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dalemstevens December 27th 09 12:19 AM

Where to store left over bricks
 
My dad has a 25 year old home for which he has saved some 250 brick
from the original construction. He wants to get rid of them after all
this time to make room for whatever. I think it is a shame to haul
them off to the landfill when as soon as he does so something for some
reason or another will come up where they are needed (I know it is a
stretch, but for example a couple of years ago a car ran off the road
and into a home...you guessed it, the new bricks used to fix the hole
did not match too well). If he could figure out where to store them
without them being in the way too much they would stay. What could be
done with them?

David Nebenzahl December 27th 09 12:36 AM

Where to store left over bricks
 
On 12/26/2009 4:19 PM dalemstevens spake thus:

My dad has a 25 year old home for which he has saved some 250 brick
from the original construction. He wants to get rid of them after all
this time to make room for whatever. I think it is a shame to haul
them off to the landfill when as soon as he does so something for some
reason or another will come up where they are needed (I know it is a
stretch, but for example a couple of years ago a car ran off the road
and into a home...you guessed it, the new bricks used to fix the hole
did not match too well). If he could figure out where to store them
without them being in the way too much they would stay. What could be
done with them?


Well, if it hasn't already occurred to you, the bricks could be stored
perfectly well outside without worrying about damage. You could pave an
area, or just stack them behind, under or around something. When it
comes time to use them, just wash them off and you're good to go.


--
I am a Canadian who was born and raised in The Netherlands. I live on
Planet Earth on a spot of land called Canada. We have noisy neighbours.

- harvested from Usenet

aemeijers[_2_] December 27th 09 12:50 AM

Where to store left over bricks
 
On Dec 26, 6:19*pm, dalemstevens wrote:
My dad has a 25 year old home for which he has saved some 250 brick
from the original construction. *He wants to get rid of them after all
this time to make room for whatever. *I think it is a shame to haul
them off to the landfill when as soon as he does so something for some
reason or another will come up where they are needed (I know it is a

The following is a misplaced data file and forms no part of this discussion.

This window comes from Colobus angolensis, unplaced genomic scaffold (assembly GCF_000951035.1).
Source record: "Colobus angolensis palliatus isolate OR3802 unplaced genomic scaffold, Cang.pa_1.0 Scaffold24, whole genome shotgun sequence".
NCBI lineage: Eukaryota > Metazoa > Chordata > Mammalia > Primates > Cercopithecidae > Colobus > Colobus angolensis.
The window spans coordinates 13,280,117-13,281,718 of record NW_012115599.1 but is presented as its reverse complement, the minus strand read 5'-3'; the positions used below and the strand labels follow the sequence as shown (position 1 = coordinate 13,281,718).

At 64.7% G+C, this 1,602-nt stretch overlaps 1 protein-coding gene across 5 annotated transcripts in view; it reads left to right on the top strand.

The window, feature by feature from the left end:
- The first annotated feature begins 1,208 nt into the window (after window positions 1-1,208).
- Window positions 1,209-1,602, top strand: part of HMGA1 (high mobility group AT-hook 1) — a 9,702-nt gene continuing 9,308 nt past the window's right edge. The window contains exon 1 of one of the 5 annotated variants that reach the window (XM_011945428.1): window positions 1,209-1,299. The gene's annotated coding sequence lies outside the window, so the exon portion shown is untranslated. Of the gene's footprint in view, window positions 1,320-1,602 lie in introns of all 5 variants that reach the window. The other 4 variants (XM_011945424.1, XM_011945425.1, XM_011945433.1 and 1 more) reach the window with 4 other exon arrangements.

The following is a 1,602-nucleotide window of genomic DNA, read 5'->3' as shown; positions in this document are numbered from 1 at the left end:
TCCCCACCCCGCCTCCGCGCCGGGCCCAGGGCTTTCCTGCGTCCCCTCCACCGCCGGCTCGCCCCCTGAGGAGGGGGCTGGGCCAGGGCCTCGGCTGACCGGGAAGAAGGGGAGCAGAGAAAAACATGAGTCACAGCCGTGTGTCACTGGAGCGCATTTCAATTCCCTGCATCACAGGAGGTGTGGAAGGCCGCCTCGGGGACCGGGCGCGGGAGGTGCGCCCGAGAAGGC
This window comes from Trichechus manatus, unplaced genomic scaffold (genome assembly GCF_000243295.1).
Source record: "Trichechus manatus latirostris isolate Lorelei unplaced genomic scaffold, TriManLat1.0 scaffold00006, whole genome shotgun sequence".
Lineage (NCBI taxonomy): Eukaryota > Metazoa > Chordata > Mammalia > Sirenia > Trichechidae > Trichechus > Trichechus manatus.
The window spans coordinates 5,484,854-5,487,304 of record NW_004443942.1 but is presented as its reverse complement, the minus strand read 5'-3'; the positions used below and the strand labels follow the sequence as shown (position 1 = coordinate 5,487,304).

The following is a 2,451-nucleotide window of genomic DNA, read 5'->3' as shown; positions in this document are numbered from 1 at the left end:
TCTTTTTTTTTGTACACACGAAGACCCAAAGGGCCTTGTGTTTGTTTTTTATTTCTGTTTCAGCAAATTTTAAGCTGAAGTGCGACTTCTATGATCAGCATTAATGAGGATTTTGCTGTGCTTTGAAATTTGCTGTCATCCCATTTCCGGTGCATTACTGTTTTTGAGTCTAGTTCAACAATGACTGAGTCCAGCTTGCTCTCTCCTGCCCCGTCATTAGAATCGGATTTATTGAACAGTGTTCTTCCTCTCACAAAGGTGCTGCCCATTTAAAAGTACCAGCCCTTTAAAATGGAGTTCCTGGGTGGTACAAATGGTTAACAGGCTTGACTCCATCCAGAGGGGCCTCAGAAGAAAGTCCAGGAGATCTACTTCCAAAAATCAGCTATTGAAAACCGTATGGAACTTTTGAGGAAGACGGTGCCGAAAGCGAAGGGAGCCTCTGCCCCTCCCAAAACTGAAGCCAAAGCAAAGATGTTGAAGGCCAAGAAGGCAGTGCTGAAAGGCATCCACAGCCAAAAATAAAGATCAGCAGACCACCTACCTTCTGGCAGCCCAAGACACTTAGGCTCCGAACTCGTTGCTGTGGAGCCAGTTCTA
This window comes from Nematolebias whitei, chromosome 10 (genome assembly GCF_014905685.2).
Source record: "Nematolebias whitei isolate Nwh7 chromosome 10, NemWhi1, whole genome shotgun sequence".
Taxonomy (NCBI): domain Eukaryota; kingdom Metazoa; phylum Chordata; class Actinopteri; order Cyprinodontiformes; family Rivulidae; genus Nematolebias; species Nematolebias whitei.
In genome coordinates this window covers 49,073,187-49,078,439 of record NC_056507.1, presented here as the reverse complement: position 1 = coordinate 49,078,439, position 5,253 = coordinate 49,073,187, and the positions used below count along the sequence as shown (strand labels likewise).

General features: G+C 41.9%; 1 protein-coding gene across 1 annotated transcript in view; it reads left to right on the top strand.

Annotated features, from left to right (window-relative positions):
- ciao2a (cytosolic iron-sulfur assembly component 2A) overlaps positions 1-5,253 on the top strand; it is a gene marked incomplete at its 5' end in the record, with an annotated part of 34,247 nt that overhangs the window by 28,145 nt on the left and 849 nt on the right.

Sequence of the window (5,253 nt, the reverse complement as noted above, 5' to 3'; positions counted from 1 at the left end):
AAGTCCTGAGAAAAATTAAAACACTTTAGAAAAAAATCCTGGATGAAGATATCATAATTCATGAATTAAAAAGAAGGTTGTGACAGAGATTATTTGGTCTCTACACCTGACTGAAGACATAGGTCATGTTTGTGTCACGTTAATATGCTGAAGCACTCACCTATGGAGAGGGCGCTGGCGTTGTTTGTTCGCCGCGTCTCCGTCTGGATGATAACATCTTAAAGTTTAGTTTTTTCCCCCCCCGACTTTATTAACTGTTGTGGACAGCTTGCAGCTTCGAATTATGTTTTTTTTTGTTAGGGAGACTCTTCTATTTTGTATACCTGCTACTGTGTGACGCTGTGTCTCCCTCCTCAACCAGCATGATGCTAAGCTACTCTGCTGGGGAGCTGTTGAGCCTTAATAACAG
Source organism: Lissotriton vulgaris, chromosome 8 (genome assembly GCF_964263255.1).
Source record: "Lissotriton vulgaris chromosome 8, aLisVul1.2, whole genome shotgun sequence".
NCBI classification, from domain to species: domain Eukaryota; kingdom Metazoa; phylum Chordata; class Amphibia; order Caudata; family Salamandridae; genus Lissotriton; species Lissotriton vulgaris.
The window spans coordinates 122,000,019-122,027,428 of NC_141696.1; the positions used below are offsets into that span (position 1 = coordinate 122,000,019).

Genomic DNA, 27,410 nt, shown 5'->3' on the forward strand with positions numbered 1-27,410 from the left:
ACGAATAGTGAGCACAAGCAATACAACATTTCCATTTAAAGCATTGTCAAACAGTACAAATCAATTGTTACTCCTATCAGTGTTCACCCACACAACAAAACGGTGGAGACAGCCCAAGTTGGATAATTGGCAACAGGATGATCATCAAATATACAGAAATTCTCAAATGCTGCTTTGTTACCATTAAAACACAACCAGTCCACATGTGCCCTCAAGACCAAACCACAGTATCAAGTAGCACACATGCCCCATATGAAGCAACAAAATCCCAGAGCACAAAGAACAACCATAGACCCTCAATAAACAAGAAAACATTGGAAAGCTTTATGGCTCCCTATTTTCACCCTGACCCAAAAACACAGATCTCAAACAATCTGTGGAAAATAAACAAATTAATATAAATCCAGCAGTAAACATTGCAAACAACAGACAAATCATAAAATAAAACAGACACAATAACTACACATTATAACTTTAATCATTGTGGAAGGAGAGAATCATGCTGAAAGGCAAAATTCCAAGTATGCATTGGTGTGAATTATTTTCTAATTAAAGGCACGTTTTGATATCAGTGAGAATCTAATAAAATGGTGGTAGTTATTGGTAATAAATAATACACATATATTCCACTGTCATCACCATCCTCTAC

stretch, but for example a couple of years ago a car ran off the road
and into a home...you guessed it, the new bricks used to fix the hole
did not match too well). *If he could figure out where to store them
without them being in the way too much they would stay. *What could be
done with them?


Oh, definitely hold on to them. You are quite right, as soon as they
are gone you will need them. Say, water gets behind a wall, freezes,
and cracks a few. Or ivy peels the face off a couple dozen. Or he or
the next owner wants to change a window, or redo a failed chimney
stack. Basement or crawlspace available? One annoying day getting
them down there, and then forget about them till needed. Probably no
more time than hauling them to the landfill, unless he has a truck.
Stacked flat 7 or 8 high along one wall, like in the furnace room,
they will not take up much usable footprint. If he has storage shelves
in basement, they can go behind and under the bottom shelf. If he has
the space, dry-stack them carefully interlaced into a couple
pedestals, throw a solid door over the top, and use as a workbench.
Always a good idea to keep some spares on hand for stuff like that.
(oddball trim, wierd electrical plates, ceramic tile, kitchen drawer
pulls, etc.)

If his heart is set on getting rid of them, at least donate them to
Habitat ReStore or something.

--
aem sends....

Doug Miller December 27th 09 12:54 AM

Where to store left over bricks
 
In article m, David Nebenzahl wrote:
On 12/26/2009 4:19 PM dalemstevens spake thus:

My dad has a 25 year old home for which he has saved some 250 brick
from the original construction. He wants to get rid of them after all
this time to make room for whatever. I think it is a shame to haul
them off to the landfill when as soon as he does so something for some
reason or another will come up where they are needed (I know it is a